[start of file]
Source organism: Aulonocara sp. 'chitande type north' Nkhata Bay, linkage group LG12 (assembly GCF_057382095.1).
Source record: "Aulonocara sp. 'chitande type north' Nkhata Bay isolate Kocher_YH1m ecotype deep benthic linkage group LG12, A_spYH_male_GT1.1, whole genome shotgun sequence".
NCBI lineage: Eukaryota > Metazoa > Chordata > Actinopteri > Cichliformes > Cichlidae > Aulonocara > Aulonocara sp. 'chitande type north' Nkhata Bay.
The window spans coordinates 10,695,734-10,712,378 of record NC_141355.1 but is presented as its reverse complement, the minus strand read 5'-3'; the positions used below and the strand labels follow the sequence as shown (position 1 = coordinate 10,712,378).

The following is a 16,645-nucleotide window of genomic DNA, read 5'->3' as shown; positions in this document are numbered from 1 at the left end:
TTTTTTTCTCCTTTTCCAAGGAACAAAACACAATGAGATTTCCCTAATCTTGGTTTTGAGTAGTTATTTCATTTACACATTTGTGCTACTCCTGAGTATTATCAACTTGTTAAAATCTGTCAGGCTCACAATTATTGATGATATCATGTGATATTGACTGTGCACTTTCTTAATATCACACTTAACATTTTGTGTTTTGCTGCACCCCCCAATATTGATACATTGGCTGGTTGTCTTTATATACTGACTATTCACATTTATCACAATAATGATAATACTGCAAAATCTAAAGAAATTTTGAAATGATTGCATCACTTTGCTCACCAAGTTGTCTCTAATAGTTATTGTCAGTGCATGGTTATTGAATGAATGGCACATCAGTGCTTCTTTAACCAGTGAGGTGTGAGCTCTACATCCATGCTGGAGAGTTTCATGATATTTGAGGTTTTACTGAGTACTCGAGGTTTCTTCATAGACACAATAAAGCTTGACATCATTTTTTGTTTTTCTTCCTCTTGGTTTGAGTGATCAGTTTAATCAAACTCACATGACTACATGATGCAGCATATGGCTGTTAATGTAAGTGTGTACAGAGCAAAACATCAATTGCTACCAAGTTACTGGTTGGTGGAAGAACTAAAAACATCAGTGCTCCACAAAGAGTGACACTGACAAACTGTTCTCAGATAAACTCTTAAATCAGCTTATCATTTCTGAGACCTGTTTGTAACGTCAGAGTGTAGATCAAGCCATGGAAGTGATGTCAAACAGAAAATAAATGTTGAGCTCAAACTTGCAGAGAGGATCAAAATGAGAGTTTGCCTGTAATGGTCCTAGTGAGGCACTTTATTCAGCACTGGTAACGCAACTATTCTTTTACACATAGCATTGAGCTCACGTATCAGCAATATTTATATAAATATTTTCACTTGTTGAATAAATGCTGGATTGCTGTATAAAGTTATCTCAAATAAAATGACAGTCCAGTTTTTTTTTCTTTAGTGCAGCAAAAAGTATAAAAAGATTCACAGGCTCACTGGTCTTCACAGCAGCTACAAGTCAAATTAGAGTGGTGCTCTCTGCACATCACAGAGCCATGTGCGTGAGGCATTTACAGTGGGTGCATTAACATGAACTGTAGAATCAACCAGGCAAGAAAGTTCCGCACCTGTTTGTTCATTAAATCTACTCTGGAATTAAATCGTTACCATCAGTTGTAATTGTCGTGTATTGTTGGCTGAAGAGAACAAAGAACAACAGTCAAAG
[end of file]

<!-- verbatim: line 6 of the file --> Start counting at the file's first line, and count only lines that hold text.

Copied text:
TTTTTTTCTCCTTTTCCAAGGAACAAAACACAATGAGATTTCCCTAATCTTGGTTTTGAGTAGTTATTTCATTTACACATTTGTGCTACTCCTGAGTATTATCAACTTGTTAAAATCTGTCAGGCTCACAATTATTGATGATATCATGTGATATTGACTGTGCACTTTCTTAATATCACACTTAACATTTTGTGTTTTGCTGCACCCCCCAATATTGATACATTGGCTGGTTGTCTTTATATACTGACTATTCACATTTATCACAATAATGATAATACTGCAAAATCTAAAGAAATTTTGAAATGATTGCATCACTTTGCTCACCAAGTTGTCTCTAATAGTTATTGTCAGTGCATGGTTATTGAATGAATGGCACATCAGTGCTTCTTTAACCAGTGAGGTGTGAGCTCTACATCCATGCTGGAGAGTTTCATGATATTTGAGGTTTTACTGAGTACTCGAGGTTTCTTCATAGACACAATAAAGCTTGACATCATTTTTTGTTTTTCTTCCTCTTGGTTTGAGTGATCAGTTTAATCAAACTCACATGACTACATGATGCAGCATATGGCTGTTAATGTAAGTGTGTACAGAGCAAAACATCAATTGCTACCAAGTTACTGGTTGGTGGAAGAACTAAAAACATCAGTGCTCCACAAAGAGTGACACTGACAAACTGTTCTCAGATAAACTCTTAAATCAGCTTATCATTTCTGAGACCTGTTTGTAACGTCAGAGTGTAGATCAAGCCATGGAAGTGATGTCAAACAGAAAATAAATGTTGAGCTCAAACTTGCAGAGAGGATCAAAATGAGAGTTTGCCTGTAATGGTCCTAGTGAGGCACTTTATTCAGCACTGGTAACGCAACTATTCTTTTACACATAGCATTGAGCTCACGTATCAGCAATATTTATATAAATATTTTCACTTGTTGAATAAATGCTGGATTGCTGTATAAAGTTATCTCAAATAAAATGACAGTCCAGTTTTTTTTTCTTTAGTGCAGCAAAAAGTATAAAAAGATTCACAGGCTCACTGGTCTTCACAGCAGCTACAAGTCAAATTAGAGTGGTGCTCTCTGCACATCACAGAGCCATGTGCGTGAGGCATTTACAGTGGGTGCATTAACATGAACTGTAGAATCAACCAGGCAAGAAAGTTCCGCACCTGTTTGTTCATTAAATCTACTCTGGAATTAAATCGTTACCATCAGTTGTAATTGTCGTGTATTGTTGGCTGAAGAGAACAAAGAACAACAGTCAAAG